At the moment Shohei Ohtani officially signs his contract with the Angels, he will become the best prospect in baseball.At MLBPipeline.com, we consider any rookie-eligible player a prospect unless he isn't subject to MLB's international bonus pools. Under the previous Collective Bargaining Agreement, anyone 23 or older was exempt from
At the moment Shohei Ohtani officially signs his contract with the Angels, he will become the best prospect in baseball.
At MLBPipeline.com, we consider any rookie-eligible player a prospect unless he isn't subject to MLB's international bonus pools. Under the previous Collective Bargaining Agreement, anyone 23 or older was exempt from the signing restrictions, but that age threshold increased to 25 in the current CBA agreed upon last November. Ohtani turned 23 in July.
:: Shohei Ohtani coverage ::
If the old rules were still in place, Ohtani likely would have commanded a big league contract in the neighborhood of $200 million and wouldn't have qualified for MLBPipeline.com's Top 100 Prospects list. Instead, he accepted a much smaller bonus and immediately claimed the No. 1 spot.
Quite simply, baseball hasn't seen a prospect like Ohtani in decades and hasn't given anyone the chance to star as a pitcher and hitter that he'll get from Los Angeles. Brooks Kieschnick and Christian Bethancourt pulled double duty in recent years, but they were relievers/pinch-hitters. Ohtani has the tools to become a frontline starter and a middle-of-the-order hitter, and he wants to do both.
Ohtani excelled in both roles in Japan, earning comparisons to Babe Ruth. In five seasons with the Nippon-Ham Fighters, he went 42-15 with a 2.52 ERA and 624 strikeouts in 543 innings and batted .286/.358/.500 with 48 homers in 403 games. He was hindered in 2017 by a right ankle injury that necessitated surgery in October, but in his last healthy season he was the Pacific League's 2016 MVP after going 10-4 with a 1.86 ERA and 174 strikeouts in 140 innings while hitting .322/.416/.588 with 22 homers in 104 games.
Ohtani's tools are just as exciting as those numbers. The 6-foot-3, 215-pounder pitches with a top-of-the-scale fastball that sits in the upper 90s, has hit 102.5 mph (a Japanese record) and features late movement. He backs up his heater with a pair of well-above-average pitches in a diving splitter that tops out in the low 90s and a hard slider that reaches the upper 80s.
If that's not enough, Ohtani also can mix in a curveball and a changeup that are at least average offerings. His reports as a pitcher are similar to those on Yu Darvish when Darvish signed with the Rangers in 2012, with Ohtani's pure stuff slightly better but Darvish possessing more polish.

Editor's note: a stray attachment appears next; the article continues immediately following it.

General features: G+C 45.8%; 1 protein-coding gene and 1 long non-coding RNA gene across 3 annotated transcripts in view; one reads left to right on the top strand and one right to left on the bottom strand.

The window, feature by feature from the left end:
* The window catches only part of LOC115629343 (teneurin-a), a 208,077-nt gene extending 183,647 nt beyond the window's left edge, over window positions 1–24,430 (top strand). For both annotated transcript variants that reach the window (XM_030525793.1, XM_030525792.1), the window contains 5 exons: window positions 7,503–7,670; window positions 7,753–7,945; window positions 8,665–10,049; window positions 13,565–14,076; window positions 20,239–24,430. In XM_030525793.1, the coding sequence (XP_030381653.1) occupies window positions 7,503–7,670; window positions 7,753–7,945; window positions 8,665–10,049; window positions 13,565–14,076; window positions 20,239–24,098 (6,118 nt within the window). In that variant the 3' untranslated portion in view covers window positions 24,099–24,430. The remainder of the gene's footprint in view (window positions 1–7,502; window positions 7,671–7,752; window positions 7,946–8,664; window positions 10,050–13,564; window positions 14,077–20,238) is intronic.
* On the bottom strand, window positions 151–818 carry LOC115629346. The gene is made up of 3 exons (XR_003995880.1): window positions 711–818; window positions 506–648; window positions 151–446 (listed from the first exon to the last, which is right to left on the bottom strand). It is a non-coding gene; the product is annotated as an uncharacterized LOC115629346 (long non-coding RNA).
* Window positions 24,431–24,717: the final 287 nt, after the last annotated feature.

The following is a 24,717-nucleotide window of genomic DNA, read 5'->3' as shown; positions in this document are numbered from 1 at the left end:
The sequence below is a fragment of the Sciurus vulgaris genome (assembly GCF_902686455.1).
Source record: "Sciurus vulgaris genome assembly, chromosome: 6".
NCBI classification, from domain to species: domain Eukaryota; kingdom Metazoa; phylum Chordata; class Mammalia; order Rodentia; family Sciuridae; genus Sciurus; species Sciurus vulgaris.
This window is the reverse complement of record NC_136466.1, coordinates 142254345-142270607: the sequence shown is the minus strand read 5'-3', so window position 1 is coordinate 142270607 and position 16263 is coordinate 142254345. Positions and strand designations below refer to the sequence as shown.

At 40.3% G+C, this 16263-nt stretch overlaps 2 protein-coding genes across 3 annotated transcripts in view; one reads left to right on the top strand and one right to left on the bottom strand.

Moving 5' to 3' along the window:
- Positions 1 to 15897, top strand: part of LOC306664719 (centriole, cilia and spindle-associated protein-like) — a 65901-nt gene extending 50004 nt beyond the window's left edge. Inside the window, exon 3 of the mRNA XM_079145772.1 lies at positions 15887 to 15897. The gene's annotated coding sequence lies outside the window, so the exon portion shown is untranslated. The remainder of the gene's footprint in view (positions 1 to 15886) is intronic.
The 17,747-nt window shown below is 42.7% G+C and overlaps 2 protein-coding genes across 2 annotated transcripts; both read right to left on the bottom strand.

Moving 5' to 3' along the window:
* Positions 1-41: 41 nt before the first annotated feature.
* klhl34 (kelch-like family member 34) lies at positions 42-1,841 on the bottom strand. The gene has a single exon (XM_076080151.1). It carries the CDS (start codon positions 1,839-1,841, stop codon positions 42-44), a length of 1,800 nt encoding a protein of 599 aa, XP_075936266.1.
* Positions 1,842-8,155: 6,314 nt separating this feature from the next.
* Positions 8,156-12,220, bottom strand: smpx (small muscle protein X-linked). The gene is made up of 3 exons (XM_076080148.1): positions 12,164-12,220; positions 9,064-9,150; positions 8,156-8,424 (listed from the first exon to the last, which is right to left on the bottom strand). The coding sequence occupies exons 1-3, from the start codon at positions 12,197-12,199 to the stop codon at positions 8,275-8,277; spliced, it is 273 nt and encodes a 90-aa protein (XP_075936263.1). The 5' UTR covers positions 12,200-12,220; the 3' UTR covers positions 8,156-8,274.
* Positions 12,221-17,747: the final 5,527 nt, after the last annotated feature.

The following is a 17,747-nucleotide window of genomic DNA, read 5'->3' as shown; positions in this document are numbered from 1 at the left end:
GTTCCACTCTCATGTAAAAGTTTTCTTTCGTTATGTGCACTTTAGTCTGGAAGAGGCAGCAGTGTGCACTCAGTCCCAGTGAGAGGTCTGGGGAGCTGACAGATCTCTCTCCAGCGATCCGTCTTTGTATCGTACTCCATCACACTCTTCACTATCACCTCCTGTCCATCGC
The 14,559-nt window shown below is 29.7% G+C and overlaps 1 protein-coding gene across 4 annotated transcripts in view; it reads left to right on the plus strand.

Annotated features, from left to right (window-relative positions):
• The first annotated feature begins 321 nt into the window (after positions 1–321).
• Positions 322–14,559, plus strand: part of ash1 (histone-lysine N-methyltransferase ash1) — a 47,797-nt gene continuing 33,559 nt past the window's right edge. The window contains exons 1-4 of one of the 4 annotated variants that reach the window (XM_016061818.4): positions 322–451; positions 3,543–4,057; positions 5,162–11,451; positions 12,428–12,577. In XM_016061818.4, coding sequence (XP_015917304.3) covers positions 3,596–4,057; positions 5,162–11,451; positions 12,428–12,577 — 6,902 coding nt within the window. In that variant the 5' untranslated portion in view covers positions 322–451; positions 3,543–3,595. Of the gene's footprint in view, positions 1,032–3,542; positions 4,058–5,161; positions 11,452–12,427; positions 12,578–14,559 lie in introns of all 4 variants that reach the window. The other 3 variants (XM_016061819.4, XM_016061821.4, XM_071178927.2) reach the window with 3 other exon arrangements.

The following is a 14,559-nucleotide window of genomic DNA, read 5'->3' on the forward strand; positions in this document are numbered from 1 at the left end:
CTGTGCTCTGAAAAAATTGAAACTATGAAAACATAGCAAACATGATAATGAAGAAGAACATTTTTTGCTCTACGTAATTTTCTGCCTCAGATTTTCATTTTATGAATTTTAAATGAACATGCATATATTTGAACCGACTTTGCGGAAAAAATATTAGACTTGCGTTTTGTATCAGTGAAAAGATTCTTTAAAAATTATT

While most teams think Ohtani offers the most upside on the mound, there are some clubs that believe he could be at least as good as a position player. Like his fastball, his raw power and arm grade as 80s on the 20-80 scouting scale, and his speed also is well-above-average.
A left-handed hitter, Ohtani projects to bat .270 with 30 homers if he were an everyday player, though his quickness has yet to translate into stolen bases. He has the ability to become at least an average defender in right field, where he profiles best, though he'll likely get most of his at-bats at DH to save his arm for pitching.
Ohtani's tools compare favorably to those of the best two-way prospect since baseball's Draft era began in 1965: Hall of Famer Dave Winfield. The Padres drafted him No. 4 overall in 1973 as an outfielder, signed him to a big league contract with a $65,000 bonus and brought him straight to San Diego. He made 12 All-Star Game appearances on his way to Cooperstown, but there were many teams who though he showed more promise as a pitcher.
Winfield didn't even hit in his first three college seasons at Minnesota because legendary Golden Gophers coach Dick Siebert didn't want to risk injury to his valuable right arm. Radar guns weren't prevalent then, but those who saw Winfield pitch estimate that he worked in the mid-90s and threw as hard as any Draft prospect in the early 1970s. The last two games he pitched came at the 1973 College World Series, where he threw a 14-strikeout shutout in the opener against Oklahoma and whiffed 15 in the semifinals against Southern California.
The only other player who was a consensus top 10 pick as both a hitter and pitcher was first baseman/left-hander Brendan McKay, whom the Rays selected No. 4 overall in June. Tampa Bay preferred him as a hitter but is going to develop him as a two-way player, while the three teams earlier in the Draft order -- the Twins, Reds and Padres -- all strongly considered McKay and liked him more as a pitcher. He doesn't really compare to Ohtani because he's more polished than overpowering on the mound, more hitter than slugger and not as athletic.
At No. 2, Cincinnati took another two-way talent in Hunter Greene, who like Ohtani has reached 102 mph with his fastball and has impressive power potential. Though the Reds gave him 30 at-bats during his brief pro debut, he'll be strictly a pitcher going forward and has a higher ceiling on the mound.
Because Ohtani's skillset is so unusual, we've decided to handle him unlike any other prospect since we started ranking them at MLB.com. He's the first player we've ever put on two separate position lists, ranking as our No. 1 right-handed pitcher and our No. 4 outfielder. Now the next step is to see how he lives up to expectations on a big league diamond.
Jim Callis is a reporter for MLB.com. Follow @jimcallisMLB on Twitter. Listen to him on the weekly Pipeline Podcast.